• When it comes to IT modernization, agencies often set their sights on adopting next-generation technology, but cybersecurity must be a priority. Credit: PIRO4D/Pixabay
     When it comes to IT modernization, agencies often set their sights on adopting next-generation technology, but cybersecurity must be a priority. Credit: PIRO4D/Pixabay

Prioritizing Cybersecurity Eases Modernization

The Cyber Edge
January 28, 2019
By Dave Mihelcic


Government IT managers should consider four points for a smooth modernization journey.


More than a year has passed since the Modernizing Government Technology (MGT) Act was signed into law, cementing the establishment of a capital fund for agencies to support their special IT projects. The MGT Act prompted defense and intelligence agencies to accelerate the replacement of legacy systems with innovative and automated technologies, especially as they explore new ways to mitigate security risks like those experienced all too often by their private sector counterparts.

When it comes to IT modernization, agencies often set their sights on adopting next-generation technology, spanning from drones to emerging Internet of Things devices. However, to operate these sophisticated forms of automated technology successfully, agencies must prioritize security.

For agencies in the early stages of their modernization journey, security is critical as automated systems significantly reduce errors that can lead to a data breach. Automating response actions also can increase the chance of identifying, intercepting and defeating attacks in real time without increasing workloads.

In fact, IT managers across the public sector cite security as one of their biggest concerns. But let’s be honest, who can blame them? Some of the federal government’s largest cyber attacks have resulted in loss of time and resources and years of cleanup. With highly sensitive data of employees, citizens and our national security at stake, the federal government simply cannot afford to overlook its cyber posture.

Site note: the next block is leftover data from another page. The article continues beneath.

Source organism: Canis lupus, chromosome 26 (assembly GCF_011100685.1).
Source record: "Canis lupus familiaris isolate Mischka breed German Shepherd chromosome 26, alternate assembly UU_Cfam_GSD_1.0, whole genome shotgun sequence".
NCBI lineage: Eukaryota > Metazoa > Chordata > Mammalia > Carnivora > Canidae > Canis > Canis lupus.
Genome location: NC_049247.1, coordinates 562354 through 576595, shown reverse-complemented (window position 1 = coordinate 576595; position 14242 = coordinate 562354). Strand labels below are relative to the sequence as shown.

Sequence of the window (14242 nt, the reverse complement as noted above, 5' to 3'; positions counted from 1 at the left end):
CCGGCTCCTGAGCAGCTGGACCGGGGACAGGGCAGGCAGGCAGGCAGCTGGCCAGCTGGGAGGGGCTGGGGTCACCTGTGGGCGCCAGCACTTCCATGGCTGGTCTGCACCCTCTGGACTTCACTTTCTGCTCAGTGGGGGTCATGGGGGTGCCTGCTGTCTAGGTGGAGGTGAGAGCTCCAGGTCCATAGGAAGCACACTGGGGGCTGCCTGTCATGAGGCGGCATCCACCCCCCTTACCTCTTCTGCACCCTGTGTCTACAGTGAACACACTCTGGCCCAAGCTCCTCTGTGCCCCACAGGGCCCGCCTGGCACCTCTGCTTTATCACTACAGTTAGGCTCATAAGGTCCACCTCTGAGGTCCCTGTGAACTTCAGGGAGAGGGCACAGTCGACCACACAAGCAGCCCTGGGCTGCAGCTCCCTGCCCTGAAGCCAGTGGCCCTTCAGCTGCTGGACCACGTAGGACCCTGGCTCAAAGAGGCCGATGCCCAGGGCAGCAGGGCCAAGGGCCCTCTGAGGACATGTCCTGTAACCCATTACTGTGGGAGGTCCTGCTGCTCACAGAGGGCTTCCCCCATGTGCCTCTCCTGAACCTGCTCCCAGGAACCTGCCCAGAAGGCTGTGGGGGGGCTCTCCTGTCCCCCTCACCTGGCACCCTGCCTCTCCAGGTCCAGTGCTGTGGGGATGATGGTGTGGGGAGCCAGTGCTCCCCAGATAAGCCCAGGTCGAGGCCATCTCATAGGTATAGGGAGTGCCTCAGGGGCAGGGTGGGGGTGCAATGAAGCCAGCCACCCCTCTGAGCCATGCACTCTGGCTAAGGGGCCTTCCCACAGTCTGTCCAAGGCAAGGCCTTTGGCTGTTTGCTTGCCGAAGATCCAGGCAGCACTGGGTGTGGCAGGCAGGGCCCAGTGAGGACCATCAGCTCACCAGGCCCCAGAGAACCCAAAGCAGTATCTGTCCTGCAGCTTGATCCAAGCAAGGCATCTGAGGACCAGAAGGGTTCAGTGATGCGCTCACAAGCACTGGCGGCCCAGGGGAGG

To prepare for IT automation and establish proper security protocols, federal IT managers should consider these four main points:

  • Procurement: Consider what security certifications and accreditations will be needed, as defense agencies can be slow to adopt new technologies and systems. For example, some agencies limit the deployment of specific tools and even scripting capabilities on networks, making it more difficult not only to deploy automation tools, but also to utilize them in an agile fashion to continuously extend network automation capabilities.  These kinds of issues should be addressed before procurements are executed to avoid costly delays or wasted funds.
  • Collaboration: Focus on greater collaboration across agencies to identify the framework and architecture to adopt. Getting the entire IT department onboard with decisions to make changes will make the deployment and execution easier.
  • Deployment: Work toward a staged deployment of capabilities over time—start with adopting automation capabilities of basic administrative tasks, building out additional automation as they gain experience and move to event-driven automation as the agency IT departments gain experience. This will ensure that basic security measures aren’t overlooked and that the IT staff feels comfortable with handling the changes being made to better automate the system.
  • Talent: Increase salaries to remain competitive with the private sector, especially when competing for a limited talent pool that knows how to automate properly. Recruiting top technical talent is a difficult problem and unfortunately results in skills gaps among both the private and public sectors. To better streamline the process of hiring the best candidates, request the authority to hire directly. This should alleviate a few steps in the tedious hiring process, especially for critical IT positions, and hopefully keep more qualified candidates interested in pursuing work in the public sector versus the private sector.

The main goal of an automated government requires it to act, not just detect and alert. Legacy systems without open, standards-based management interfaces are challenging to automate and there is a concerning lack of organic experience with modern automation frameworks and the ability to program within these. By focusing on assessing and fixing key technical challenges, government agencies will see an easy path to automation and an increased level of security within IT operations.

Dave Mihelcic is the Federal Chief Technology & Strategy Officer, Juniper Networks

 

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